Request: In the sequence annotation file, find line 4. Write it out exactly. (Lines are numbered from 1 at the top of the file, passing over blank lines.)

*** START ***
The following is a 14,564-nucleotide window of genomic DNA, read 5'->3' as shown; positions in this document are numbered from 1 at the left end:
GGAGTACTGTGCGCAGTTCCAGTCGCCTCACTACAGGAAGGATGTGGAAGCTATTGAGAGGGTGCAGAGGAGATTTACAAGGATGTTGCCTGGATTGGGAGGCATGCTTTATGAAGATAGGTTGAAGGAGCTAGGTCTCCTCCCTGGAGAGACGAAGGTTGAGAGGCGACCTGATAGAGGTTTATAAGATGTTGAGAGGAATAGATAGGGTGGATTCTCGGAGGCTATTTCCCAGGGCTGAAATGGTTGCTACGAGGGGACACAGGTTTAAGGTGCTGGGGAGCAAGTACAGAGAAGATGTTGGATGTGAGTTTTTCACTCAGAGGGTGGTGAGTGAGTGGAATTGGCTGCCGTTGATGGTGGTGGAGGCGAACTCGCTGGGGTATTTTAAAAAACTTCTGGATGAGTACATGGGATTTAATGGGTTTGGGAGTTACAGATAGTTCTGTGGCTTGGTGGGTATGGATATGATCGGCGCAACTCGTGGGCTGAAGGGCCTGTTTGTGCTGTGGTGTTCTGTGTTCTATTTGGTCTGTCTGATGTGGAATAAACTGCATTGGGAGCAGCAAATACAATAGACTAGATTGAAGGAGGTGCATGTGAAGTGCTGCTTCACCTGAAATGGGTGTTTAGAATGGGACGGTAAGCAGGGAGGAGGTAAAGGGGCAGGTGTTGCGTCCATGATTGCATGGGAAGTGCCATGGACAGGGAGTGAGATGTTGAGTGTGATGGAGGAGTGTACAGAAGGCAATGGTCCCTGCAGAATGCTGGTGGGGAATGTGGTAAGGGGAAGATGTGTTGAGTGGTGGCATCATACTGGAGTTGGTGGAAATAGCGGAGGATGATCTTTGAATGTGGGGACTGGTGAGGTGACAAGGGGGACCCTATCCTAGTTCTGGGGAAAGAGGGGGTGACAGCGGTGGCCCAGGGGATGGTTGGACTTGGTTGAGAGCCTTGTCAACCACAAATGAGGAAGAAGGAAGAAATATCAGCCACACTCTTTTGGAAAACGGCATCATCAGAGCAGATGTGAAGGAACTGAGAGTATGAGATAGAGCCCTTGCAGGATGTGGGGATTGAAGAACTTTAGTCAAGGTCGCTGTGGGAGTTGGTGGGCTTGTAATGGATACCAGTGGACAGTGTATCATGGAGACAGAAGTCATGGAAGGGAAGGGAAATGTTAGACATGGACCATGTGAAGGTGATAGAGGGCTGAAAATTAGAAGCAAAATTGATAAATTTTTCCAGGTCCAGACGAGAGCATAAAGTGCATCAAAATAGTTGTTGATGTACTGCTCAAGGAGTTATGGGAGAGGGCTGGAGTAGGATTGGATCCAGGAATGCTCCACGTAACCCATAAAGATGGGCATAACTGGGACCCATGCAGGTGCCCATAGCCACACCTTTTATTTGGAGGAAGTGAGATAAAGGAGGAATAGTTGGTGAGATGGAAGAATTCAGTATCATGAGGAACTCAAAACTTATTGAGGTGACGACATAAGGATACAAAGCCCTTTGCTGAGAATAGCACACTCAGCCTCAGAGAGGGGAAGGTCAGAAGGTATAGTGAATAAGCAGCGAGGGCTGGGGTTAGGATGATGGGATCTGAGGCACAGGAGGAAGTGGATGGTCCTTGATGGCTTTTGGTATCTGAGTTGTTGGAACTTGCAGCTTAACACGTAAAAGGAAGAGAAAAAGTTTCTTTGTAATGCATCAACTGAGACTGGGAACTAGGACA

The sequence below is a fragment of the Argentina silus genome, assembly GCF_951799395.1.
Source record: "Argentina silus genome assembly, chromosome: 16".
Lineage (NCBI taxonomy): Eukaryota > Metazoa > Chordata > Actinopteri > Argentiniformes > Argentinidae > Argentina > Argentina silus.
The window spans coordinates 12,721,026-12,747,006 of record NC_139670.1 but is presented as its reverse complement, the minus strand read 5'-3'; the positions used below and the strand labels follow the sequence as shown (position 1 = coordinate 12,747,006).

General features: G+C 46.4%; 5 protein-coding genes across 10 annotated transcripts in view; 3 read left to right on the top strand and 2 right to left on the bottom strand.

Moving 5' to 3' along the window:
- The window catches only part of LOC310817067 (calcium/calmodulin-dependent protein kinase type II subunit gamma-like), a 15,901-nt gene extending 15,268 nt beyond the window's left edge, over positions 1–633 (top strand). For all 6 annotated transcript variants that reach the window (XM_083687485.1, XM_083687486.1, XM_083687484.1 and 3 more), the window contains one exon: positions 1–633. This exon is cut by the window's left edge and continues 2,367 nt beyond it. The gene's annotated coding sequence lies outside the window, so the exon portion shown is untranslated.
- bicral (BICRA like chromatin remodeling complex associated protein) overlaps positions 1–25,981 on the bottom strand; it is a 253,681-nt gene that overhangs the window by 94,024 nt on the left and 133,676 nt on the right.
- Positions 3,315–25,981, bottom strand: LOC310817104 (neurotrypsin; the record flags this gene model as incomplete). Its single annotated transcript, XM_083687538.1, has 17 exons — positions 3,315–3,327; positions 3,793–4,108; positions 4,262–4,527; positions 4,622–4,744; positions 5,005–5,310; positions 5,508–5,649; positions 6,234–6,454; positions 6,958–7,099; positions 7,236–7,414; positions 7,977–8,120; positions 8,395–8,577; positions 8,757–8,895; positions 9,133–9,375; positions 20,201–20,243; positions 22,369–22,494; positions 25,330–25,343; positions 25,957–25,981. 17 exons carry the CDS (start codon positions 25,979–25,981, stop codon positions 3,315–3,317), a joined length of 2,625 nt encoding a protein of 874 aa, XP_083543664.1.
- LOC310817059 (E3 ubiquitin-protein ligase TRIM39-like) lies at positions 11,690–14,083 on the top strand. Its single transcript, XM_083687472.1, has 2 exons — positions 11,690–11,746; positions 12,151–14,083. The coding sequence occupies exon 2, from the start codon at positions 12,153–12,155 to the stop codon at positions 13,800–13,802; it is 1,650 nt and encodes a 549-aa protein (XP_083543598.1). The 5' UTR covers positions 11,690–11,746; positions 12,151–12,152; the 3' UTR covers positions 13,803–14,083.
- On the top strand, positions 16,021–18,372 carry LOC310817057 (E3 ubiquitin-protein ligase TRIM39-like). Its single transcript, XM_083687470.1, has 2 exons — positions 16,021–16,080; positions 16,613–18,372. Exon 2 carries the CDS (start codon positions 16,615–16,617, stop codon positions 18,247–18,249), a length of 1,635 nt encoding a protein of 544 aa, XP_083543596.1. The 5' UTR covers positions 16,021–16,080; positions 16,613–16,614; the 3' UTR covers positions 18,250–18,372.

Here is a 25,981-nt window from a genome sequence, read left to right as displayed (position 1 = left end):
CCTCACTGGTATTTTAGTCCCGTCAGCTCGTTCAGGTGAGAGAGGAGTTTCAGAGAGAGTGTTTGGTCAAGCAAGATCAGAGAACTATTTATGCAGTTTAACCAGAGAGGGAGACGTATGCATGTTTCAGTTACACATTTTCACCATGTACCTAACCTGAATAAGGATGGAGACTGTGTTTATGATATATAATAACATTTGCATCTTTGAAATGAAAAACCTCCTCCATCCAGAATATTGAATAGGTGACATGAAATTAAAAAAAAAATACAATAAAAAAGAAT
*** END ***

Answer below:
Source record: "Argentina silus genome assembly, chromosome: 16".